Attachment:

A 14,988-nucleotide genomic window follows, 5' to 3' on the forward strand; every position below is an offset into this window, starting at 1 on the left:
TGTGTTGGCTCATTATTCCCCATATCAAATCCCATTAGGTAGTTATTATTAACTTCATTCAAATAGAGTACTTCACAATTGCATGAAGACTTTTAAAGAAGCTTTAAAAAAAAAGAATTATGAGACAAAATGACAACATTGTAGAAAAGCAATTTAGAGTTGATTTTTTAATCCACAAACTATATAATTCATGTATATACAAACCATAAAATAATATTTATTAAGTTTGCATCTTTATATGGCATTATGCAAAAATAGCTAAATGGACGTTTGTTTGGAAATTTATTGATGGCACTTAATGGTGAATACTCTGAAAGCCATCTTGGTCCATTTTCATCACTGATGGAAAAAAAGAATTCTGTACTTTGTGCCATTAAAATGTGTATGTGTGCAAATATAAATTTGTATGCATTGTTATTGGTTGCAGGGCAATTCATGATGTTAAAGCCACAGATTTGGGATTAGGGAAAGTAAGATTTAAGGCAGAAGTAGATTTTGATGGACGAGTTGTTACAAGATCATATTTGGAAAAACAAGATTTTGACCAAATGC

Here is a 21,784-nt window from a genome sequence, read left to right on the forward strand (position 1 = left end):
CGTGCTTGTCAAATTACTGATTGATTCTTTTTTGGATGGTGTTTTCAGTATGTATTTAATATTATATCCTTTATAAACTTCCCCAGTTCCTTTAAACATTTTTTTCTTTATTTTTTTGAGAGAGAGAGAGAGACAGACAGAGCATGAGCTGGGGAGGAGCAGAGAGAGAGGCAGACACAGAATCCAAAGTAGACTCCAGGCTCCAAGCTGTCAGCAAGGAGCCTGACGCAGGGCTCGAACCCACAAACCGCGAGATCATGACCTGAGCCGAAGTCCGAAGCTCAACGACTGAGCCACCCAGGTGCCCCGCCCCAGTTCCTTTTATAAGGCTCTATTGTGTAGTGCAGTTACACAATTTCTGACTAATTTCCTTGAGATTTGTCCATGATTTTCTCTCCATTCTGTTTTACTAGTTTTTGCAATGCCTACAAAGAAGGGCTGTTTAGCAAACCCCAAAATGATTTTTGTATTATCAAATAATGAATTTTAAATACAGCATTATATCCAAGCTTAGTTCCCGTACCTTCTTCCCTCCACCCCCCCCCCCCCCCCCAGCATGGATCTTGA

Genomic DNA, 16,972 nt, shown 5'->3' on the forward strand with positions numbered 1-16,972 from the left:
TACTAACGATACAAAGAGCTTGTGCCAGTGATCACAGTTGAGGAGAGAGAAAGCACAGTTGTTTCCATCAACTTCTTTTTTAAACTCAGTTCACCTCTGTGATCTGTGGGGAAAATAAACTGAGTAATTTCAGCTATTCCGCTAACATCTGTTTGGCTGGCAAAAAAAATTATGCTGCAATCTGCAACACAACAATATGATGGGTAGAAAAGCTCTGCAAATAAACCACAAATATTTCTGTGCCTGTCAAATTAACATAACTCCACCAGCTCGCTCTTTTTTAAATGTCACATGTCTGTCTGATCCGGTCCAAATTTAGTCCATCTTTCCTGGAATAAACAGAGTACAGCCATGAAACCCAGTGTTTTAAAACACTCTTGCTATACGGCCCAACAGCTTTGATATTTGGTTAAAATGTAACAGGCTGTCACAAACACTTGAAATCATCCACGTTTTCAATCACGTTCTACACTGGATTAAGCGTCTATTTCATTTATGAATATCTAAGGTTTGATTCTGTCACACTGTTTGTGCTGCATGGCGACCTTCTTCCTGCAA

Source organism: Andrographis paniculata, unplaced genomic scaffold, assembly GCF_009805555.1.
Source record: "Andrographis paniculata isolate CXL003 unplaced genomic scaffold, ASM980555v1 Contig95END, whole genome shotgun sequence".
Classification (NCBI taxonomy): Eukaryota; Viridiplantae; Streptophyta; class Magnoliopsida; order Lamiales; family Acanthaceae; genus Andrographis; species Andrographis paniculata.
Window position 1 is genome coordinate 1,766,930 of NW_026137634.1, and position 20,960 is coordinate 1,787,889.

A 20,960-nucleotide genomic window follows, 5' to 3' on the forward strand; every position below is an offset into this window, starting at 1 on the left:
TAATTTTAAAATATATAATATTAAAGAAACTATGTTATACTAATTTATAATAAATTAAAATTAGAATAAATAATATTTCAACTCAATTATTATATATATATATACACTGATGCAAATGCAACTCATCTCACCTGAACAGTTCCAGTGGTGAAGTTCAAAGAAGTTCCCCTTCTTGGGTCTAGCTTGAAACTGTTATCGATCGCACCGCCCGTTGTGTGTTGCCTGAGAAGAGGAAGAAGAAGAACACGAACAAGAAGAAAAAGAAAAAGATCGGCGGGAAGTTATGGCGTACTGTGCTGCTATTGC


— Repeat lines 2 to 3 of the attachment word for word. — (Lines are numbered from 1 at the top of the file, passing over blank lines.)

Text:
TGTGTTGGCTCATTATTCCCCATATCAAATCCCATTAGGTAGTTATTATTAACTTCATTCAAATAGAGTACTTCACAATTGCATGAAGACTTTTAAAGAAGCTTTAAAAAAAAAGAATTATGAGACAAAATGACAACATTGTAGAAAAGCAATTTAGAGTTGATTTTTTAATCCACAAACTATATAATTCATGTATATACAAACCATAAAATAATATTTATTAAGTTTGCATCTTTATATGGCATTATGCAAAAATAGCTAAATGGACGTTTGTTTGGAAATTTATTGATGGCACTTAATGGTGAATACTCTGAAAGCCATCTTGGTCCATTTTCATCACTGATGGAAAAAAAGAATTCTGTACTTTGTGCCATTAAAATGTGTATGTGTGCAAATATAAATTTGTATGCATTGTTATTGGTTGCAGGGCAATTCATGATGTTAAAGCCACAGATTTGGGATTAGGGAAAGTAAGATTTAAGGCAGAAGTAGATTTTGATGGACGAGTTGTTACAAGATCATATTTGGAAAAACAAGATTTTGACCAAATGC

Here is a 21,784-nt window from a genome sequence, read left to right on the forward strand (position 1 = left end):